I talked with my editor about this, explaining how hard it was for me to get into the story while writing it at the computer. She said it's understandable, that as writers we train ourselves to edit at the computer. The computer is where we "fix" things. Not create things. While I know there ARE indeed writers who have no trouble writing a first draft on the screen, I am not one of them. I'm a notebook writer. It's easier for me to write if I do so with pen and paper. The words literally come pouring out of my pen. The story is more "alive" for me, as are the characters.

Indeed, after I started writing this story on paper, I was completely in my character's mind. Fragments from her past previously unknown to me came into the light. I could hear a character huffing and puffing after carrying a large couch inside of a house, feel my character's tension as she listened to her eldest son argue with her husband, and see just what she was seeing as she peered through a hole in the wall of an old house.
I was FINALLY writing the story! It was finally a REAL story for me!

That's the good news. And I've got some better news: It's more convenient for me to write. As it is, on Day One, I had to keep getting up from the computer for the children. It was impossible to sit down at the computer and write for very long with two small kiddos underfoot. (Honestly, I don't know how in the world William Peter Blatty managed to write The Exorcist while there were kids running around his apartment -- but I can guess where he got his inspiration from! LOL) So having the notebook to carry around with me and to write in when I'm with the baby as he drinks his bottle or relaxing in bed at night is a definite plus. (And just for the record, I do A LOT of writing in bed!)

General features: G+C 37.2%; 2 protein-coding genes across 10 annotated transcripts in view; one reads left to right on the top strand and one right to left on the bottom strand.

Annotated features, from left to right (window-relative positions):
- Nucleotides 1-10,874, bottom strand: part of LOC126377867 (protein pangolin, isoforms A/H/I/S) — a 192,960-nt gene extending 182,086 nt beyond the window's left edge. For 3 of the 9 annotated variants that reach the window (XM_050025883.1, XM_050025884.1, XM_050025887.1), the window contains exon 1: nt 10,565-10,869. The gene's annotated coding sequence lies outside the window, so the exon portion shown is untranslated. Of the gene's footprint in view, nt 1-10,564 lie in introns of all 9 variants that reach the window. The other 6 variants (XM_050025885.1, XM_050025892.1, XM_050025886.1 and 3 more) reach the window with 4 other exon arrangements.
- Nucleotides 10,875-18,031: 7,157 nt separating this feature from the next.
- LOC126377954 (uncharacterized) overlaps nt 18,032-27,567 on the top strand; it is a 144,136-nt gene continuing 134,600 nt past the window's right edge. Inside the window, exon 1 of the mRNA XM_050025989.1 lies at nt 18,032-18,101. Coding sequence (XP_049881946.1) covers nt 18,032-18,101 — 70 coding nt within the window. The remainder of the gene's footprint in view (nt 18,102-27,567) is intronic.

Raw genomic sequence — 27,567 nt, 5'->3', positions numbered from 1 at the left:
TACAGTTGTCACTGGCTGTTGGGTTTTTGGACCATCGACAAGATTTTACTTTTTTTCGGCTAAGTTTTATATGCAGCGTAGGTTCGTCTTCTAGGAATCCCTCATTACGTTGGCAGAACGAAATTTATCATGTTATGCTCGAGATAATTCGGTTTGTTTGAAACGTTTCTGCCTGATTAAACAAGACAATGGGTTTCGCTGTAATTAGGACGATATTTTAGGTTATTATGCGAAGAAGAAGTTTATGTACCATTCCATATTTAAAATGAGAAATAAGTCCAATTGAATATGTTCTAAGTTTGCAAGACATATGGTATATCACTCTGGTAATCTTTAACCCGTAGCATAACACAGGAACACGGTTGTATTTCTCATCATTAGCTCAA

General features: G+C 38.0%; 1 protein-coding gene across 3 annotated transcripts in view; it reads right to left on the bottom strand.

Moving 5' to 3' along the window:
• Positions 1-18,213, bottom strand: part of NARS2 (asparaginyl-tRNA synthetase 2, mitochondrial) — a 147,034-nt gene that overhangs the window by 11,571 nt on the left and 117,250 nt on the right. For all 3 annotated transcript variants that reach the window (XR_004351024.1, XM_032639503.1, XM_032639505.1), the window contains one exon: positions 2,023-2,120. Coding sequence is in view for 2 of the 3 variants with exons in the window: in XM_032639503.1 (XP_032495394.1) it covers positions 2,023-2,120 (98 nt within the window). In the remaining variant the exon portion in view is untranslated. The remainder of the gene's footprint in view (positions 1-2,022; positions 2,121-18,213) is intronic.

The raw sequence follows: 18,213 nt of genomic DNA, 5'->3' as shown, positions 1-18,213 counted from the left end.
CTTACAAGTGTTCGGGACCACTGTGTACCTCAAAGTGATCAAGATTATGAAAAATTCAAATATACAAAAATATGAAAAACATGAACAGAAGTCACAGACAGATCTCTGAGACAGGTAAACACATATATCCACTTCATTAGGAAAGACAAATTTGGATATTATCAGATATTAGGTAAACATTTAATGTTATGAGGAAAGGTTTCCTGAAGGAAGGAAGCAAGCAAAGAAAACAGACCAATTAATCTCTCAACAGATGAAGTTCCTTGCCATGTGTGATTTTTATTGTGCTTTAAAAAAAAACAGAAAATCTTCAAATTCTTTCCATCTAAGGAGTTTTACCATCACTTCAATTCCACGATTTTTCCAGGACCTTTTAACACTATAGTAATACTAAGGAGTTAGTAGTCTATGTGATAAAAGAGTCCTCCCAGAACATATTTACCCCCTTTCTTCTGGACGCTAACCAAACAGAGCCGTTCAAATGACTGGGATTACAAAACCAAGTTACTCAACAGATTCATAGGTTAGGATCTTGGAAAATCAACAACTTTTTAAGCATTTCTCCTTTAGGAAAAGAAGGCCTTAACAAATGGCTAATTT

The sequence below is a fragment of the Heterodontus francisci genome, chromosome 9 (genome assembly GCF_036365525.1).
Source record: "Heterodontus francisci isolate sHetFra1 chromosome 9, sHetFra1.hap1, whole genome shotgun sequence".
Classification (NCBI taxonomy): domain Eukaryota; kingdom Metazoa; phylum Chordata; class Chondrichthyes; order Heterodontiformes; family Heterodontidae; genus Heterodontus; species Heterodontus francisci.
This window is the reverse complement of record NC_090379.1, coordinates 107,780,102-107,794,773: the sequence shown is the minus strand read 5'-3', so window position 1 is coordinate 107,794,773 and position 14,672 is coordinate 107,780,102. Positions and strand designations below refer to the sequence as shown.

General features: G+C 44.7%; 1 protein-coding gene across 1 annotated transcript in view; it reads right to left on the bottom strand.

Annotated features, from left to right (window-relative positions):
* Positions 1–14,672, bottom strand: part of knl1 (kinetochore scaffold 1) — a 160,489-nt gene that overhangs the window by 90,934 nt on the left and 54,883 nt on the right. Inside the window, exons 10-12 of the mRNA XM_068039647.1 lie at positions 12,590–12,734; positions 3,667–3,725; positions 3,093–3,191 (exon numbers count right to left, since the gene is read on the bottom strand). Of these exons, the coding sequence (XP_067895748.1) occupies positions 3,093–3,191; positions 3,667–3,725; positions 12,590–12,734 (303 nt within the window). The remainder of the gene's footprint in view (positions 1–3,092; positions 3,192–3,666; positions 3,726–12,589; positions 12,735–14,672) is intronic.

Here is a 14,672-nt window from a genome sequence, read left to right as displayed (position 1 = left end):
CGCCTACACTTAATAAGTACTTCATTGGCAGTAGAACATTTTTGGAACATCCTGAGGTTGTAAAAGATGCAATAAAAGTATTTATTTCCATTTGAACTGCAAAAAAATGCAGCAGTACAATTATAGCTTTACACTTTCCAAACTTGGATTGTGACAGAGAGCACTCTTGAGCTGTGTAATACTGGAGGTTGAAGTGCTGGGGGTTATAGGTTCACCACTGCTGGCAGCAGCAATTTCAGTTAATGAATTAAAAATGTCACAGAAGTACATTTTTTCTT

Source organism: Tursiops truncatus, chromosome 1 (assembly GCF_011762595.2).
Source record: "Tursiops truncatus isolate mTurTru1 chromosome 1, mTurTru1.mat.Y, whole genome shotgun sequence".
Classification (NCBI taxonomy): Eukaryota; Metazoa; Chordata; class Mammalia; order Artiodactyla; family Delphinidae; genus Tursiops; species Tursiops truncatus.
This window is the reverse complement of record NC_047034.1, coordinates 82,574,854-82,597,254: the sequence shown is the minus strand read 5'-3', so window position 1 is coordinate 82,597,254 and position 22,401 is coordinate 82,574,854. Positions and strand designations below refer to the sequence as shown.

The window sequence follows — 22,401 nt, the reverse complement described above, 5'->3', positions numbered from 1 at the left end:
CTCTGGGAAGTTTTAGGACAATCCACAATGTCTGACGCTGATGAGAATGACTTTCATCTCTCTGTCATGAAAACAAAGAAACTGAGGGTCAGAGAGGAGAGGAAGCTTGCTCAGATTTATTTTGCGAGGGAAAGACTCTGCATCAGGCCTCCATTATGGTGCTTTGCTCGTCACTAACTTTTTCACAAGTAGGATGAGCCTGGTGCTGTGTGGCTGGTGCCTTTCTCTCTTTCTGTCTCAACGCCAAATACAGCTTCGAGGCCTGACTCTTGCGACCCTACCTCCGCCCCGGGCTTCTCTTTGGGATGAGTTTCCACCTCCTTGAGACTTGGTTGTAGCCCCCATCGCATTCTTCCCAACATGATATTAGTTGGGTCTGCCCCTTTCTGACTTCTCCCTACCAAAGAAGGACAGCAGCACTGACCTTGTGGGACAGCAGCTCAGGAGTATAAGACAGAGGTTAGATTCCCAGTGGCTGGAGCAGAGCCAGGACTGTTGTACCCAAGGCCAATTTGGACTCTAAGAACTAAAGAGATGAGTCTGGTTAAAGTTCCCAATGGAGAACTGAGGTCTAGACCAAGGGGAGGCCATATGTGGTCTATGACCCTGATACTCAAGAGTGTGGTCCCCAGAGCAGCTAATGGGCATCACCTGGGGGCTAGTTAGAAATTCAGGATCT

Now comes the bad news. NaNoWriMo is big on word count, and writing with pen and paper makes it difficult to keep an accurate word count. Difficult, but not impossible. Apparently, I'm not the only writer who is more comfortable writing by hand. I did some checking on the 'Net and found this: http://absolutewrite.com/forums/showthread.php?t=120381 I like that idea of writing each page's word count at the top of the page. That way, it isn't so daunting. And it's a great way to avoid losing count.

Still, I know I HAVE to get it all typed up eventually. Can't "win" NaNoWriMo if I don't have my word count validated by TPTB. And as it is, when I was logged in at the site and tried to count up my words, I decided to just put off that task for now. What was the point? I had a plan, anyway: I would type up EVERYTHING when I have the chance. After the kids go to bed, my daughter's in school and the baby is napping, or on weekends when hubby is home to watch the children for an hour or two. For now, the task at hand is to WRITE the story, not count how many words I have written so far. Just WRITE THE NOVEL. And do so in the span of 30 days.

Even though I hate the title of my story. Even though I have doubts of my character's names. And even though mine is not really so much an "original" story idea. And even though I can hardly read my own freaking handwriting! LOL I will write the story, anyway.

I am glad I have that kind of determinatikon for this challenge. I am going to need that determination to see me through. As it is, we've passed the one week mark, and I only have one chapter written so far. I have been THAT busy and THAT distracted.

But I won't give up! I will proceed. I'm off to a slow start but I'll definitely keep at it and keep at it, and get all caught up in the end.